November 14, 2017: Arrest warrant in VA
November 15, 2017: Charged in Loudon County for sexual assault
November 16, 2017: Use of Tor
November 17, 2017: Use of Tor
November 26, 2017: Use of Tor
November 29, 2017: Abundance of caution, attorney should obtain clearance
November 30, 2017: Use of Tor
December 5, 2017: Use of Tor, Smith withdraws
December 7, 2017: NYPD arrests on VA warrant for sexual assault
December 12, 2017: Move for detention, including description of email and Tor access
Separately, since the defendant was released on bail, the Government has obtained evidence that he has been using the Internet. First, the Government has obtained data from the service provider for the defendant’s email account (the “Schulte Email Account”), which shows that the account has regularly been logged into and out of since the defendant was released on bail, most recently on the evening of December 6, 2017. Notably, the IP address used to access the Schulte Email Account is almost always the same IP address associated with the broadband internet account for the defendant’s apartment (the “Broadband Account”)—i.e., the account used by Schulte in the apartment to access the Internet via a Wi-Fi network. Moreover, data from the Broadband Account shows that on November 16, 2017, the Broadband Account was used to access the “TOR” network, that is, a network that allows for anonymous communications on the Internet via a worldwide network of linked computer servers, and multiple layers of data encryption. The Broadband Account shows that additional TOR connections were made again on November 17, 26, 30, and December 5.
First, there is clear and convincing evidence that the defendant has violated a release condition—namely, the condition that he shall not use the Internet without express authorization from Pretrial Services to do so. As explained above, data obtained from the Schulte Email Account and the Broadband Account strongly suggests that the defendant has been using the Internet since shortly after his release on bail. Especially troubling is the defendant’s apparent use on five occasions of the TOR network. TOR networks enable anonymous communications over the Internet and could be used to download or view child pornography without detection. Indeed, the defendant has a history of using TOR networks. The defendant’s Google searches obtained in this investigation show that on May 8, 2016, the defendant conducted multiple searches related to the use of TOR to anonymously transfer encrypted data on the Internet. In particular, the defendant had searched for “setup for relay,” “test bridge relay,” and “tor relay vs bridge.” Each of these searches returned information regarding the use of interconnected computers on TOR to convey information, or the use of a computer to serve as the gateway (or bridge) into the TOR network.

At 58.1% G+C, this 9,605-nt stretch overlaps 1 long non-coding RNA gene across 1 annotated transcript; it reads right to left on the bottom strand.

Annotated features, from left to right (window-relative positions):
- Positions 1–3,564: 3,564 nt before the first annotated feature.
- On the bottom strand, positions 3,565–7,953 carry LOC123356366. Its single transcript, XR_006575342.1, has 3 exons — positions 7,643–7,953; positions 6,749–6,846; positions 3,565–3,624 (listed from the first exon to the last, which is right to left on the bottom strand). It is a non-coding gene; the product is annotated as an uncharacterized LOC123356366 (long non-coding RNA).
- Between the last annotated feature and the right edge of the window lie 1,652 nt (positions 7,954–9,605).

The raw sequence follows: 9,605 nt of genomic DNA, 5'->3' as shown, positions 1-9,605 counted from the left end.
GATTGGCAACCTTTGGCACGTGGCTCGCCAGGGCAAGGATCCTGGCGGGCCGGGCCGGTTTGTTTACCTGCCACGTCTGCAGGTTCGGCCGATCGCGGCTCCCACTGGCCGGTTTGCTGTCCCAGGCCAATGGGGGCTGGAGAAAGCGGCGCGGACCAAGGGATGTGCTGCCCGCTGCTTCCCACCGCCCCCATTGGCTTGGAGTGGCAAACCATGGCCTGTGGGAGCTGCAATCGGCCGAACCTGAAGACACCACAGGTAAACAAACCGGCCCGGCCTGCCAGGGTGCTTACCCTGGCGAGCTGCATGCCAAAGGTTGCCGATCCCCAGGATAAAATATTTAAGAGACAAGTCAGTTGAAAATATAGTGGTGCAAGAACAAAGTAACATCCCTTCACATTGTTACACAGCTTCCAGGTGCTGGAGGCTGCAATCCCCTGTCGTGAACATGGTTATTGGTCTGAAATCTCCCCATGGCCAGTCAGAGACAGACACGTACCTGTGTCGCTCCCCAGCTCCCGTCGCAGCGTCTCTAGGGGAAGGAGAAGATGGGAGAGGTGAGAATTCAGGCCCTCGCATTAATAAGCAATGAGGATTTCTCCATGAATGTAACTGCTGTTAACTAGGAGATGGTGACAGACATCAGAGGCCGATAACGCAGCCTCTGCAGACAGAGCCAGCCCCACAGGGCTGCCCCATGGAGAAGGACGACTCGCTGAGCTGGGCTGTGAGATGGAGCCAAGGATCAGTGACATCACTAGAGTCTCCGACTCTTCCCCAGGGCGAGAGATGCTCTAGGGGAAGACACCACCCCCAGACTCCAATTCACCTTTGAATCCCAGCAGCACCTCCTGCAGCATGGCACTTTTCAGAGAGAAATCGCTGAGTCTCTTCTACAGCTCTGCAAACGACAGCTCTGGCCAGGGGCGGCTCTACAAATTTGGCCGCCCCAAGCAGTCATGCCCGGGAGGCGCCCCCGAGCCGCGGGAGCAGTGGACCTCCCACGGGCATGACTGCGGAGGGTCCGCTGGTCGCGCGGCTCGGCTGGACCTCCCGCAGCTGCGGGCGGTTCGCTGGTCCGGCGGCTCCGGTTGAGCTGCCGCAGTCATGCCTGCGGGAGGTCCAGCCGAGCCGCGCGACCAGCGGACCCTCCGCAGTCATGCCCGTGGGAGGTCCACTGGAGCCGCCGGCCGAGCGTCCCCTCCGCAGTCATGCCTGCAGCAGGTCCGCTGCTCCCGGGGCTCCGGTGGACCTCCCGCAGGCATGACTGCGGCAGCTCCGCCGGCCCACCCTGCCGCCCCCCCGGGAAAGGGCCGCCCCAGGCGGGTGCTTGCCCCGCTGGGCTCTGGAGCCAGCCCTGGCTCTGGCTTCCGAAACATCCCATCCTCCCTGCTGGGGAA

Which is to say, things were falling apart in this period. And the response, tellingly, was for the Russians to try to find a way to exfiltrate Assange.
Update: Reuters describes the timing as still more problematic.
Ecuador last Dec. 19 approved a “special designation in favor of Mr. Julian Assange so that he can carry out functions at the Ecuadorean Embassy in Russia,” according to the letter written to opposition legislator Paola Vintimilla.
“Special designation” refers to the Ecuadorean president’s right to name political allies to a fixed number of diplomatic posts even if they are not career diplomats.
But Britain’s Foreign Office in a Dec. 21 note said it did not accept Assange as a diplomat and that it did not “consider that Mr. Assange enjoys any type of privileges and immunities under the Vienna Convention,” reads the letter, citing a British diplomatic note.
More and more this looks like an attempt to legally exfiltrate him.